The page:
Trends are vital to the success of the fashion industry. They keep ideas evolving and changing to reflect the state of society at that moment in time. Trends often come in waves as designers are inspired by high culture (such as fine art and film), vintage designs, subculture (like the grunge scene and Harajuku girls), and social movements (the Youthquake in the 60s, hippies in 70s). Styles seem to flow organically and grow from season to season because designers are still dependent on selling their designs. It would be difficult to sell embellished, tea-length skirts while simple mini skirts are overwhelmingly popular.
Fashion trends generally take a few seasons to develop as designers iterate on a similar idea. We’ve seen this with all sorts of ideas such as fringe, gladiator sandals, androgyny, to name a few. While this process seems like it would drive all trends, there are more than a few instances of designers showing the same idea at the same time. How is that possible when design houses are fiercely secretive about their plans? More likely is the fact that all these creative teams are exposed to the same regional cultural and visual constructs at the same time. In Fall 2013, roughly 70% of the designers who showed during fashion month used fur in at least one piece. It may have been a coincidence or creative theft but more likely, the designers collectively recognized the resurgence of luxury items after the recession.
After these designs are exposed at fashion week, major department stores like Nordstrom and Saks Fifth Avenue buy the saleable designs for their stores and fast fashion retailers such as Forever 21 and Zara quickly copy the popular designs with less expensive labor and fabrics. This trickle down effect quickly brings the latest creative innovations to all levels of society (as explained in the famous Devil Wears Prada scene). Back in the 1960s, fashion “pirates” brought unauthorized sketches and photographs of top-secret fashion designs from France to the United States. These people infiltrated couture shows, hiding cameras and sketch pads under their jackets, and sent their illegally obtained designs back to the United States to create copies of Paris originals. Nowadays, fast fashion retailers can see the new designs the moment they come out on the runway and begin production on “inspired” garments.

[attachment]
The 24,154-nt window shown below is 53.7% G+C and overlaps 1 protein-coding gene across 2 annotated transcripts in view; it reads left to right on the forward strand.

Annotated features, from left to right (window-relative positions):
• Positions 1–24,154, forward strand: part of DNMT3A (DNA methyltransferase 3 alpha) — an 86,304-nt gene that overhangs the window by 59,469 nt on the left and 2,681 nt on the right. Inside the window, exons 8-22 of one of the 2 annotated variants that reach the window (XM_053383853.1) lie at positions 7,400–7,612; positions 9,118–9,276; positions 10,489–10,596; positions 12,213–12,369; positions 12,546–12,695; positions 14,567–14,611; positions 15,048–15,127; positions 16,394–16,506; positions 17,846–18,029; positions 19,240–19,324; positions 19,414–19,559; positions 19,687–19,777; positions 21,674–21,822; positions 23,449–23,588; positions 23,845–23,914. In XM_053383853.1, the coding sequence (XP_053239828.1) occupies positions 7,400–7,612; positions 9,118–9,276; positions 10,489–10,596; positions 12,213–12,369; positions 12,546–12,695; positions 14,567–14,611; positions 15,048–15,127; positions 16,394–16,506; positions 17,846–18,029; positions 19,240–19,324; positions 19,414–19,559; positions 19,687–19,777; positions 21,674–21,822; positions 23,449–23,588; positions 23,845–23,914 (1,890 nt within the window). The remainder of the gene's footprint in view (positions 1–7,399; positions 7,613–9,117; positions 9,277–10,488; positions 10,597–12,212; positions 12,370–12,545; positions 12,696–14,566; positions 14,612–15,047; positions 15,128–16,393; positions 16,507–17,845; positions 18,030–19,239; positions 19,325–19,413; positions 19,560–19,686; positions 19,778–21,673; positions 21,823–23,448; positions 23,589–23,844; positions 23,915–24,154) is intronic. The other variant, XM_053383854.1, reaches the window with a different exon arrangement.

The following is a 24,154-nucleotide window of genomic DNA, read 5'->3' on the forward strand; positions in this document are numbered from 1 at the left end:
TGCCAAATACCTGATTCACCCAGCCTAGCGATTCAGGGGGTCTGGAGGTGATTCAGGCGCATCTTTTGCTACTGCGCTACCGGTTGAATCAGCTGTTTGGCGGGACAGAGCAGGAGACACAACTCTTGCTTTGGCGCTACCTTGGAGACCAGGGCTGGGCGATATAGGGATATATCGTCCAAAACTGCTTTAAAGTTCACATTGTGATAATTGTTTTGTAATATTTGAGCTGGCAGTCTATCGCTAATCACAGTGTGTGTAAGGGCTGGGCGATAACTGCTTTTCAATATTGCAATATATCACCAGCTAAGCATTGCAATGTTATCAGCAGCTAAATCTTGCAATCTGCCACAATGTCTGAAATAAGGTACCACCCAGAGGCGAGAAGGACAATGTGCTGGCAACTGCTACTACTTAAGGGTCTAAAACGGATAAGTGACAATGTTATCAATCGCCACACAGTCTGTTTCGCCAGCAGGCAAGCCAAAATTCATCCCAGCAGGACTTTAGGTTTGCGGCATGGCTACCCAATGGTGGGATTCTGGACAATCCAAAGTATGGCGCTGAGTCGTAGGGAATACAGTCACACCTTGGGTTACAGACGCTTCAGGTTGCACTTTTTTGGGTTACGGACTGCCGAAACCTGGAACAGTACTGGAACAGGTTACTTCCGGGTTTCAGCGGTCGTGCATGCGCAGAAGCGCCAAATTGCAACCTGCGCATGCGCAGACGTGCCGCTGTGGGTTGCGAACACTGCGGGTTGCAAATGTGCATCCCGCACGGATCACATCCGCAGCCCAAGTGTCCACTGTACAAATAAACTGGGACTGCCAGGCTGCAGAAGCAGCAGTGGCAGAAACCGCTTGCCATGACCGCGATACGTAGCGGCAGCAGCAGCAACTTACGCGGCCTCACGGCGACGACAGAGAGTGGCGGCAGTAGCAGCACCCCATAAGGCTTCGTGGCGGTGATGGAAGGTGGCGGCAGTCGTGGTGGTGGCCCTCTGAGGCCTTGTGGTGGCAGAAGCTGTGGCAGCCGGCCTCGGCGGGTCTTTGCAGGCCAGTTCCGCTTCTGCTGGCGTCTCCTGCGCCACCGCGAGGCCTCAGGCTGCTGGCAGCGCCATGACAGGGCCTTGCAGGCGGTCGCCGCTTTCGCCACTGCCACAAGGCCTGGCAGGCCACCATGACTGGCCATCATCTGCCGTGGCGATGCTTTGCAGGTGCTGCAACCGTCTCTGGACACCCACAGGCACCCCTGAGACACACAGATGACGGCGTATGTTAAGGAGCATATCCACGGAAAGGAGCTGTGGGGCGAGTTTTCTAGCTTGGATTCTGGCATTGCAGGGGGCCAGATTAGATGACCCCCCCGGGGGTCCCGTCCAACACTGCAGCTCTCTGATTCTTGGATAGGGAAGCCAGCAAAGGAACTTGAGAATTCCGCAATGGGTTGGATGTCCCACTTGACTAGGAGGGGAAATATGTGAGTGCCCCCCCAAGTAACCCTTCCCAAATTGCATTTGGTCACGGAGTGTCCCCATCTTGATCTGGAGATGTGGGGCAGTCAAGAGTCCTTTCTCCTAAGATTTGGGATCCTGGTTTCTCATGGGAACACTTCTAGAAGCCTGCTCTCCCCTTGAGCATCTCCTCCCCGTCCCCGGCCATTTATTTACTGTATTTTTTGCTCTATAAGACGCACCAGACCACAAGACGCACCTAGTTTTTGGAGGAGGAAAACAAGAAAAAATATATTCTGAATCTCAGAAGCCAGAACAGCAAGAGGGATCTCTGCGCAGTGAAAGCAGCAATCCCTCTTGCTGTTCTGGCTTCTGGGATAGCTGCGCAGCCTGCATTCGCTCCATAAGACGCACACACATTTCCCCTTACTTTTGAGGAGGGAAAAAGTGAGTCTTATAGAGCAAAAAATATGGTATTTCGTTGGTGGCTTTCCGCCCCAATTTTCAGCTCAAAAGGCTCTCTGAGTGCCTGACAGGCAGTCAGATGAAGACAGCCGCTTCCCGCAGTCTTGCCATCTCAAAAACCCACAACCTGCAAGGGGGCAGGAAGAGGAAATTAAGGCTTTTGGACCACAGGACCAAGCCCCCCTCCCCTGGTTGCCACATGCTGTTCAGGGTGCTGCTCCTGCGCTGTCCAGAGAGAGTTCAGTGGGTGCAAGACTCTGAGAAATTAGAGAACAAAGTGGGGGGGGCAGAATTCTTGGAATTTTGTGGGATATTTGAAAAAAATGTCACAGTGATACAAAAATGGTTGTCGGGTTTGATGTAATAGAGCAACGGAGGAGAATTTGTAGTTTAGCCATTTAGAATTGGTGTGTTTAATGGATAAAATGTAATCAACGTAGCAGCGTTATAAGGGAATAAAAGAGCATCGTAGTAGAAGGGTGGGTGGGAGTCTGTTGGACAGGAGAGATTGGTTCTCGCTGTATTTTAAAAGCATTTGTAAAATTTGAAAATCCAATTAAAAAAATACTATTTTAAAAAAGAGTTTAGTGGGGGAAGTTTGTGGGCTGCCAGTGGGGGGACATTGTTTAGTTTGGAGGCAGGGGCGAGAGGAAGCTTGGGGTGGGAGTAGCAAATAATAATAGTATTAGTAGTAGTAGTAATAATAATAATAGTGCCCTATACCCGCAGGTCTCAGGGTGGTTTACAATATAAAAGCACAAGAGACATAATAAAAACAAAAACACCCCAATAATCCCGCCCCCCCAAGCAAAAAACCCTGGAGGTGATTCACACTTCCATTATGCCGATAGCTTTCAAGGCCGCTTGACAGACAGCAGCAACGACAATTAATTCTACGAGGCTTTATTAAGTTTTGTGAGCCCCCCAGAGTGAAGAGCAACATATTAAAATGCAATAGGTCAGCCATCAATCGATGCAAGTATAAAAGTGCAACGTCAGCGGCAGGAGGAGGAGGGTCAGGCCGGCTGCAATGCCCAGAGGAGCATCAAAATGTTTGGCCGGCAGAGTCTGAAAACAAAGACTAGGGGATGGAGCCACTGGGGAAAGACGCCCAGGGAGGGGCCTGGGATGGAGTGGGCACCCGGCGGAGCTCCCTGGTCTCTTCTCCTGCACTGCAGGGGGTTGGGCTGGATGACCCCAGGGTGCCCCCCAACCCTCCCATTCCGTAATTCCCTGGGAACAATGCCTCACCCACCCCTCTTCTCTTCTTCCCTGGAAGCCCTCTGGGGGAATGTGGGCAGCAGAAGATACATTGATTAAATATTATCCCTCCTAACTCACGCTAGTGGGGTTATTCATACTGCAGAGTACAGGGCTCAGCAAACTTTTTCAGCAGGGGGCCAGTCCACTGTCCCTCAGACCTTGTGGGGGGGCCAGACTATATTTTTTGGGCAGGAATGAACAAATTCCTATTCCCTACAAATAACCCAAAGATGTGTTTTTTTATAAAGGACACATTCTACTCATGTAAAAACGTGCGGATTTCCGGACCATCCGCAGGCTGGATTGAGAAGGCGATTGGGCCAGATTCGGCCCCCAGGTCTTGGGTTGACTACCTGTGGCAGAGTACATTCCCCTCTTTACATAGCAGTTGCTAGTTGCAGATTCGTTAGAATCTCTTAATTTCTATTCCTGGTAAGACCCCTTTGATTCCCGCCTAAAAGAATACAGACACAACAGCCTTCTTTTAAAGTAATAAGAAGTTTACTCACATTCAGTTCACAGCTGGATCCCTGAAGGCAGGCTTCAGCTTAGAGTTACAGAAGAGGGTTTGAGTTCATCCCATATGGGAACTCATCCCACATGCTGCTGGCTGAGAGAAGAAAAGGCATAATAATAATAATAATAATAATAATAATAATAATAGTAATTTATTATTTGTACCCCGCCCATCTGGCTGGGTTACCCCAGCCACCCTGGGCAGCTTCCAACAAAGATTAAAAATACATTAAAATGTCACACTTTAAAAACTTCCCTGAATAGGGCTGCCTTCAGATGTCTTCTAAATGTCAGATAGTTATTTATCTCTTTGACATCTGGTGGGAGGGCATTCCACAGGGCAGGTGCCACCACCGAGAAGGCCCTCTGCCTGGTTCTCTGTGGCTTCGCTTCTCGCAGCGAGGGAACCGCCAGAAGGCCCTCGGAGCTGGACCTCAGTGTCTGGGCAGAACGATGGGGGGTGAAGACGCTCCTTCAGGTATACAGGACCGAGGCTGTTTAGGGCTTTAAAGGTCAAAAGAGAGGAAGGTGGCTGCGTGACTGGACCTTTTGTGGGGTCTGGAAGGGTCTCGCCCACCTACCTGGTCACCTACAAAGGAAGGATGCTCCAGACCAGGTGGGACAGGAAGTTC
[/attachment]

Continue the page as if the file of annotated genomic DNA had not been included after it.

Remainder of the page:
Even if designers came up with the similar concepts independently, it seems natural that they would still argue over who came up with an idea first. The courts in the United States, however, have decided that fashion is “too utilitarian” to be protected by traditional copyright law. The lack of intellectual property for fashion designs in the United States may seem unfair for designers who spend thousands to millions of dollars developing a collection, but it’s actually a major cause of trends in America. Without stores like Zara and Forever 21 shamelessly copying the newest styles, trends wouldn’t permeate every socioeconomic class like they do today. The culture of copying forces artists, designers and makers to innovate and dream up something new. Not only does copying create an economic boon, it creates an intellectual boon too -- according to Johanna Blakley (see her great TED talk on this topic here). The Council of Fashion Designers of America (CFDA) has been trying to combat this policy for years now and have just recently finalized a bill to give copyright protection to fashion designs beyond textiles (which are already copyrighted). This bill is called the Innovative Design Protection Act (IDPA) and many are afraid that this will create a larger gap between the haves and the have-nots if the styles they wear become drastically different.
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